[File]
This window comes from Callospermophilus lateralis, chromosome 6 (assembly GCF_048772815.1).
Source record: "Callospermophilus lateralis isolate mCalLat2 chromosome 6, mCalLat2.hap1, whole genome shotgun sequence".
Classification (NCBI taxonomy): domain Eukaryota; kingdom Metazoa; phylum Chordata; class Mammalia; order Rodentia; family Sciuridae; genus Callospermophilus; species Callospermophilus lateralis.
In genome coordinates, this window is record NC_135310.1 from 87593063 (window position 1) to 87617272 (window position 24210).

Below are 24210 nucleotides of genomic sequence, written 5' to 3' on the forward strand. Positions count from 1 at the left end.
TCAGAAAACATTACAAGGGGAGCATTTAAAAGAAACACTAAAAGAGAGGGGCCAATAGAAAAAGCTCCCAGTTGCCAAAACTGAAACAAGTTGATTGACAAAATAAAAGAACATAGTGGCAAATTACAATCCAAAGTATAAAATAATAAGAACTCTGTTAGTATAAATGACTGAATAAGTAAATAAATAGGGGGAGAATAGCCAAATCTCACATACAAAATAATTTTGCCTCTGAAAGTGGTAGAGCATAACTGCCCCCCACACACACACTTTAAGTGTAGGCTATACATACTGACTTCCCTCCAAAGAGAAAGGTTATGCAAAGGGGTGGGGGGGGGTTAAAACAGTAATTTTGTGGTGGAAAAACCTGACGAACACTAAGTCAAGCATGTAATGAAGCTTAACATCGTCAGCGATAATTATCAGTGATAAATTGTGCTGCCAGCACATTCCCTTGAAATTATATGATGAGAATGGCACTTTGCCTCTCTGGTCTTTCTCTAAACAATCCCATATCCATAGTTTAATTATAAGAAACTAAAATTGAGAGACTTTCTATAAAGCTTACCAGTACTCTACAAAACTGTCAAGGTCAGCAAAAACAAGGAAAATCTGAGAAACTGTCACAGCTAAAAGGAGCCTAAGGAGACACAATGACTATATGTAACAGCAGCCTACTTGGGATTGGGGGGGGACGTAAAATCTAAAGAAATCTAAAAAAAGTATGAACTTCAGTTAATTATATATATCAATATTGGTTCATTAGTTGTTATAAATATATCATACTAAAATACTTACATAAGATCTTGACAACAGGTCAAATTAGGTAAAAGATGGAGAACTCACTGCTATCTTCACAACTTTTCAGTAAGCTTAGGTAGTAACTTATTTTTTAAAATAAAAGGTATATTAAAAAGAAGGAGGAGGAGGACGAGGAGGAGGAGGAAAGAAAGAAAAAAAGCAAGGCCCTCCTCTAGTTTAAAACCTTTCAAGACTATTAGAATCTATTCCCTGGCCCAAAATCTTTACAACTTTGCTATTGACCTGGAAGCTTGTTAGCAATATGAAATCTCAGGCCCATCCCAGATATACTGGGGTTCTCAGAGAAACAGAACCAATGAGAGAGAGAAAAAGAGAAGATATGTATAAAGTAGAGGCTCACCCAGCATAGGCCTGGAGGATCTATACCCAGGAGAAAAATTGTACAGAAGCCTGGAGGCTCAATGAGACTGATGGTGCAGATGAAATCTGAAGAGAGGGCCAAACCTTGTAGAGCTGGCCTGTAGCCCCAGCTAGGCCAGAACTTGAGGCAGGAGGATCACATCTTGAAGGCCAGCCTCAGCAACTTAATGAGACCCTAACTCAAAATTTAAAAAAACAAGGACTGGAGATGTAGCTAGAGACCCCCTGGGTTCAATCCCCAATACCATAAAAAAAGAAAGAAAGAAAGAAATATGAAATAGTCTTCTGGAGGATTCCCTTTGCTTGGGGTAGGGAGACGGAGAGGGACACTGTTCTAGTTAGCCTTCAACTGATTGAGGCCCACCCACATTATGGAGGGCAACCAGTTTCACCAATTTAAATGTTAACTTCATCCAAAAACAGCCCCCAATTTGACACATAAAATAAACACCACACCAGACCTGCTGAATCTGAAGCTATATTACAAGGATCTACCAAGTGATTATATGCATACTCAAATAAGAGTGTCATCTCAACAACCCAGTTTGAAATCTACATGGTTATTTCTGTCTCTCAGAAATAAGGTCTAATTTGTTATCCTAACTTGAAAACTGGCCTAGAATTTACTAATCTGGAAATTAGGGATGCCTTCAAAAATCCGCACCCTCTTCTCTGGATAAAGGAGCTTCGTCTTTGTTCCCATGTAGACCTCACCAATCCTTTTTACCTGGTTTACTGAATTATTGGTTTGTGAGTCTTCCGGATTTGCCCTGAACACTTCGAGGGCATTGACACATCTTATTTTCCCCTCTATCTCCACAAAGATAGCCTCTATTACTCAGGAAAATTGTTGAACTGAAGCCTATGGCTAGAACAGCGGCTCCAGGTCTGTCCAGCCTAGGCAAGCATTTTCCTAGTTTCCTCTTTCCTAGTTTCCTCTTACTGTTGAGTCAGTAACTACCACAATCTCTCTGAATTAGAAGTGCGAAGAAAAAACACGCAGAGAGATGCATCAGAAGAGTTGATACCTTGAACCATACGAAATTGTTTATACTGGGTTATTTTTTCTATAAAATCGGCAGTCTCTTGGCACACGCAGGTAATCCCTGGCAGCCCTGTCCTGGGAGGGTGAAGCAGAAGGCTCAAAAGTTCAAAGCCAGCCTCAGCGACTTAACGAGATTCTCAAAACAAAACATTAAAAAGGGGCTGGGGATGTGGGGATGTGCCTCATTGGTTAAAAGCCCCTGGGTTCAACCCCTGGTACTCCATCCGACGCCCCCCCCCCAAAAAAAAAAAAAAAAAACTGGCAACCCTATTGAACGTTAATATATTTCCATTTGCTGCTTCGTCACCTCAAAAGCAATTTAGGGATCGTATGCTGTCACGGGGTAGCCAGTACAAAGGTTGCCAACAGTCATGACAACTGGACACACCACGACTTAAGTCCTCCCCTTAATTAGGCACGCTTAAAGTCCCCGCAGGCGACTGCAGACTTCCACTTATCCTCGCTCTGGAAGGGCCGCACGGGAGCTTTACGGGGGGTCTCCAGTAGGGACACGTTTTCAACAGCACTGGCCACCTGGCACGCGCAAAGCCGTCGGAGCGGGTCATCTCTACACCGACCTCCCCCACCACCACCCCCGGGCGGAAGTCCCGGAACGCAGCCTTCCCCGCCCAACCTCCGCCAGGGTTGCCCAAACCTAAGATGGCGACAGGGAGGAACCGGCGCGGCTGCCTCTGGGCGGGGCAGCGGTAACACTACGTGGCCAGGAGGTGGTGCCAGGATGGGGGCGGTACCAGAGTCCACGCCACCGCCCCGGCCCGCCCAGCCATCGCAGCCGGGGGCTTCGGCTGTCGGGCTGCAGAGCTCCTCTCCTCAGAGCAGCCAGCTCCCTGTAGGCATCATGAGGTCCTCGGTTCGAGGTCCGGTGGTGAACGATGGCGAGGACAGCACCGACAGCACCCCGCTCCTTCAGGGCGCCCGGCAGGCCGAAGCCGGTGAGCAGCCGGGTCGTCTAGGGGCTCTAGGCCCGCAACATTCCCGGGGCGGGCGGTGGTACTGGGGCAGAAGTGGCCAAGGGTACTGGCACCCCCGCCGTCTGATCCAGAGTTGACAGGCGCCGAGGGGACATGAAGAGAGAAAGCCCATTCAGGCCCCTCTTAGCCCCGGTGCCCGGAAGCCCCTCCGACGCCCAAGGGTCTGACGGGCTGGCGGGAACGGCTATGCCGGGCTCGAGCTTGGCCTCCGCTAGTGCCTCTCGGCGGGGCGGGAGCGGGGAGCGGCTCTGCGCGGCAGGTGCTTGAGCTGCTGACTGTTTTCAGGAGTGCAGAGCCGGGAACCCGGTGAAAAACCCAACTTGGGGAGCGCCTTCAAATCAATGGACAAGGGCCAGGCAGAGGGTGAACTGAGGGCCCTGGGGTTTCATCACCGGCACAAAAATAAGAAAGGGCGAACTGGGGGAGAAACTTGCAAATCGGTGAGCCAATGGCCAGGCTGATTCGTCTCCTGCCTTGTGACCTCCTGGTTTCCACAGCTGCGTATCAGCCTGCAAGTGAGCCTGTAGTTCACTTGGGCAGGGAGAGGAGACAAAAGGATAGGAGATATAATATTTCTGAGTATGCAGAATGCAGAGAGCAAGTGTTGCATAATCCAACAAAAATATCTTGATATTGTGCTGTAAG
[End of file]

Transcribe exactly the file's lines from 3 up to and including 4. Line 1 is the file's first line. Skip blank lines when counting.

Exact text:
Classification (NCBI taxonomy): domain Eukaryota; kingdom Metazoa; phylum Chordata; class Mammalia; order Rodentia; family Sciuridae; genus Callospermophilus; species Callospermophilus lateralis.
In genome coordinates, this window is record NC_135310.1 from 87593063 (window position 1) to 87617272 (window position 24210).